Extracts from the diary of James Cooper, 1816.



Entry #2
Extracts from the diary of James Cooper, 1816.
by Scott Butcher

Being the 1st of June, 1816
It be that I have heard news that the Lieutenant Governor of Upper Canada, Major Francis Gore, has declared a Thanksgiving to be the date of Our Lord the 6th day of this June. The celebration is for the termination of the war that had raged hereabouts.
This event has injured me. I feel so that I am compelled to write these diary words, not having done so before.
I press the rose, as proof herein. For instead of Thanksgiving, which no man greater than I should wont, I feel an illness, a trepidation approach. I write these words as witness, for I should be thankful. Did not I stand by my brothers, both heathen and militia, to fight back the invaders in bloody skirmishes most awful in the region of Niagara?
This ball that I carry, that had pierced my chest – I should give Thanksgiving of that. On that day as we fought against others most foul, who invaded our lands, pillaging and burning, my blood did roughly boil as we shouted our cries ‘Remember York’ and beat against them we did, till the pain ripped through my chest and my neutered body fell. Left I was as the battle in woodland was pressed against us. I am told that day ended well. Having sent the offenders crying for home, my own militia came back in search of we wounded.
They found me there, already roughly tended.  My bloodied chest was unnaturally bared to heaven, and sewn was the hole where the musket bolt should have seen my end.
On me they found lying the leaden ball, and… a single, small, black rose. A native one, no bigger be the bud than my finger width. I have pressed it here. It is not aged to blackness as one may think. It was fresh and black when they found it on me. With the ball it was kept for me during my recovery.

Being the 3rd of June, 1816.
And on this day, should I be most thankful. For I walk through streets of York rebuilt where buildings had once been burned. I will shortly see my sweetheart, Emily, who is promised me this summer and on the morrow I will visit her.
Then as I stand overcome on a corner there, wondering that such rebuilding be glorious in the sunshine, a small thing is pressed in my hand, I barely notice by whom, though a figure a good foot shorter than I did scurry through the crowd. Of native extract, I saw braided black tresses on her back, but only through a fleeting glimpse. Most strange.
In my hand did prick my palm for there did I find… a single, small, black rose.

Being the 4th of Jun 1816.
Oh calamity, dismay! For what have I done? On seeing my Emily, she did turn me away. For thinking it a thing of beauty, and so unique a thing as ever I did see, I gave my Emily… a single, small, black rose, the one most recently pressed in my hand.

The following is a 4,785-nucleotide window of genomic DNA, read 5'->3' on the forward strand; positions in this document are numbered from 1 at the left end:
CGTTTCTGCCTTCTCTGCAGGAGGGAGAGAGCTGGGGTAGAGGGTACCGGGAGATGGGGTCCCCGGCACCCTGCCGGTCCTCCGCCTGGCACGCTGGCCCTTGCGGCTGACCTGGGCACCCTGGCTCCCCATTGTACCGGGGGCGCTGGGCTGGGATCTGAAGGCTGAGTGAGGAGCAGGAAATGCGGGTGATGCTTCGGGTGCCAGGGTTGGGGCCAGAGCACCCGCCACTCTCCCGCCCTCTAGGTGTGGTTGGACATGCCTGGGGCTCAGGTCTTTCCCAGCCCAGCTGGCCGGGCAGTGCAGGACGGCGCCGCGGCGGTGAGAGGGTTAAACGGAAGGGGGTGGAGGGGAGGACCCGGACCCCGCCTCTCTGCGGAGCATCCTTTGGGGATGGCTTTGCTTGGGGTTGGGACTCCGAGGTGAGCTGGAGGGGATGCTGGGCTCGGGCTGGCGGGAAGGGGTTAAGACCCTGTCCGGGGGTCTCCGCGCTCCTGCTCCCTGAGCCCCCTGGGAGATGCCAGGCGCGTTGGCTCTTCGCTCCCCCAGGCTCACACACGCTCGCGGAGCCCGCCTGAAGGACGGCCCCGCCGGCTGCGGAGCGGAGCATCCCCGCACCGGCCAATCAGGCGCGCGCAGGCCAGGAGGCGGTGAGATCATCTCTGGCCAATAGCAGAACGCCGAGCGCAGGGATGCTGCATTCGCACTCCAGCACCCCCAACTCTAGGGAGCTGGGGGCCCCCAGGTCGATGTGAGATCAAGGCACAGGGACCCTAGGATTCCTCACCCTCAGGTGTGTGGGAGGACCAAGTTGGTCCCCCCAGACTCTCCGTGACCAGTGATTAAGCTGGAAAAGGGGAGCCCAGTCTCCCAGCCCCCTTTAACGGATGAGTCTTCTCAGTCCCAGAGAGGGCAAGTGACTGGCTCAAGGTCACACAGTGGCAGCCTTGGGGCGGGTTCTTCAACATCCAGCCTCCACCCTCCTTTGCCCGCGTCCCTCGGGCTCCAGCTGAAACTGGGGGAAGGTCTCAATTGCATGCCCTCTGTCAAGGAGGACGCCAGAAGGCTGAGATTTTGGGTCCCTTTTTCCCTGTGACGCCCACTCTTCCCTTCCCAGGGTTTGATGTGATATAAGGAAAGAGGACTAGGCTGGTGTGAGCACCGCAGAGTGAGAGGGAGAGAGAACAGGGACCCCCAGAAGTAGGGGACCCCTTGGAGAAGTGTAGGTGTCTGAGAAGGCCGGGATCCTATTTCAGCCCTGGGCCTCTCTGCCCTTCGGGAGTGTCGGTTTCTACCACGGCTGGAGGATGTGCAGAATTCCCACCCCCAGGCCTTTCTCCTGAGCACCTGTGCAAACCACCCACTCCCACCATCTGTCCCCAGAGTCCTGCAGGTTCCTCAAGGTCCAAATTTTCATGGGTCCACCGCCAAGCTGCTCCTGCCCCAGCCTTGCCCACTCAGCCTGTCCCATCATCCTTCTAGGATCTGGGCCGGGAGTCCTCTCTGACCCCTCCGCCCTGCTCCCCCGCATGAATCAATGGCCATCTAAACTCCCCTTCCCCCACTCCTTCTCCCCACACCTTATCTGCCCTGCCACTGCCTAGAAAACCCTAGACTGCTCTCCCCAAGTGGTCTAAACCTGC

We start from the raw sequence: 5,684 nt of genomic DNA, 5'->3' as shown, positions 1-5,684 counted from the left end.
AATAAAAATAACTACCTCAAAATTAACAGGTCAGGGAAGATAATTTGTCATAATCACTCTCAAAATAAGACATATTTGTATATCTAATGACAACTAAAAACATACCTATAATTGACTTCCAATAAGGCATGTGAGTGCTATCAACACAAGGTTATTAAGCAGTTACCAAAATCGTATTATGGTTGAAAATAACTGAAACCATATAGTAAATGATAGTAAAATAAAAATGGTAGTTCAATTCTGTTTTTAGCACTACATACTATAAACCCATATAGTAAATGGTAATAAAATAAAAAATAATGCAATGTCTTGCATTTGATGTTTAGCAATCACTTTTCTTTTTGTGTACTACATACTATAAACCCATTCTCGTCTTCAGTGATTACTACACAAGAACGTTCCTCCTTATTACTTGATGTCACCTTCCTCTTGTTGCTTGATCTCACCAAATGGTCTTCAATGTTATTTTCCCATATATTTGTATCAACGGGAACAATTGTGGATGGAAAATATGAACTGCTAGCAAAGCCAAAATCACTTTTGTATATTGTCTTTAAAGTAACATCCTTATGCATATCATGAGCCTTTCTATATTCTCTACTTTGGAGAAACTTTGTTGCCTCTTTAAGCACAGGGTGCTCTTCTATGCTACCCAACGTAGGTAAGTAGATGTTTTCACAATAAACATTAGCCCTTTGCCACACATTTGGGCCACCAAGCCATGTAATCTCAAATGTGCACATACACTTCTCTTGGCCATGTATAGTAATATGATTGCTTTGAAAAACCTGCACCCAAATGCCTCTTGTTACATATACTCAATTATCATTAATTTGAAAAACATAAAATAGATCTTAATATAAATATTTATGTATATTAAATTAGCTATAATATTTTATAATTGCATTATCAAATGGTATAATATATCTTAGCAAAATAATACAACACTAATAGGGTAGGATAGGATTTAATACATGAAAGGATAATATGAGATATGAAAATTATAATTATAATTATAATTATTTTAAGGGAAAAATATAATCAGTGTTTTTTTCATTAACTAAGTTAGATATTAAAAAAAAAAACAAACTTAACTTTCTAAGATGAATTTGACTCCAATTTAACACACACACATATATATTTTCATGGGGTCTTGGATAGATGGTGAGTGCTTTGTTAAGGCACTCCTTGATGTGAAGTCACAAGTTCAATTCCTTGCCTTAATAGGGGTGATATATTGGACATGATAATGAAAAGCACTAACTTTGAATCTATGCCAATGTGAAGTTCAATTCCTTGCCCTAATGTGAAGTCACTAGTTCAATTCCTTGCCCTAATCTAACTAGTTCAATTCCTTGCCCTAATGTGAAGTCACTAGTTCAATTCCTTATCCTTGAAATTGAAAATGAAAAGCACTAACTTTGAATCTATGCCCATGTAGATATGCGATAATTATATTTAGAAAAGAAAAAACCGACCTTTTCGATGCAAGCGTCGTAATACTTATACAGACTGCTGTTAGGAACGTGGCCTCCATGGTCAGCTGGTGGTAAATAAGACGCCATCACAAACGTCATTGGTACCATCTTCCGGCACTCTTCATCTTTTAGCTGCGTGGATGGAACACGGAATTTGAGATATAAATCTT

Her eyes were so hollow, hurt to her core was she. I see her still, the rose in her hand, and the tears that they did bring. What had I done?

Being the 5th of June 1816.
The soldiers did come, and roughly handle me, but knowing the officer, I recalled to him my militia days and my lowly once title of Sergeant, and the officer recognising me ordered me unhanded. They took me so, for sorrow has befallen York as my sweetheart Emily was found dead in her father’s house. Her bones were pitifully splintered, and bloody marks did cover her, and on her broken body… a single, small, black rose.
I protested my time, being as it was at the tavern, where the owner and many others besides had seen me take my kit and sleep beneath the benches where the other travellers did! It was not I that did this thing.
Though… could I have done so? For having drunk so much, I have no memory of things of that night.
My poor Emily. They left me there for my innocence, but I felt no tears. For my Emily, I feel naught.

Being of the 18th of August, 1817.
I had not been convinced of myself for writing for over this year, but have drifted afar from my previous abode.
I am here, of all places, in Fort William, where the Northwest Trading Company does ply the richness of beaver fur – for hats, I am told, in Europe. I have come this far to forget my unthankfulness, and so that the stillness of my heart is not an insult to God. For I am assured that God does not roam here, though when I walk these forests I cannot help but think that God is only here, and that I offend him still.
I write this with wonder in my eyes, as I hold a freshly sprout sister of the petals once I pressed here. From where it came, I do not know. But found it on my person on my waking. So curious am I that I will show the serving girl whose bed I sometimes keep, for somewhere hereabouts must bloom others of these, small, black rose.

Being of the 21st of August, 1817.
I cannot assume myself for what I am. I stand here, my heart is still, no blood rushes my veins, nor pounds my pulse. It has been so since the ball of shot was taken from me. I fear my secret is known, for a native man hissed a new name for me… Wendigo.
The serving girl at Boucher’s house and canteen was found. On her blood soaked body… a single, small, black rose.
I am finished this, I know not what my curse… but must end myself, I will do so.

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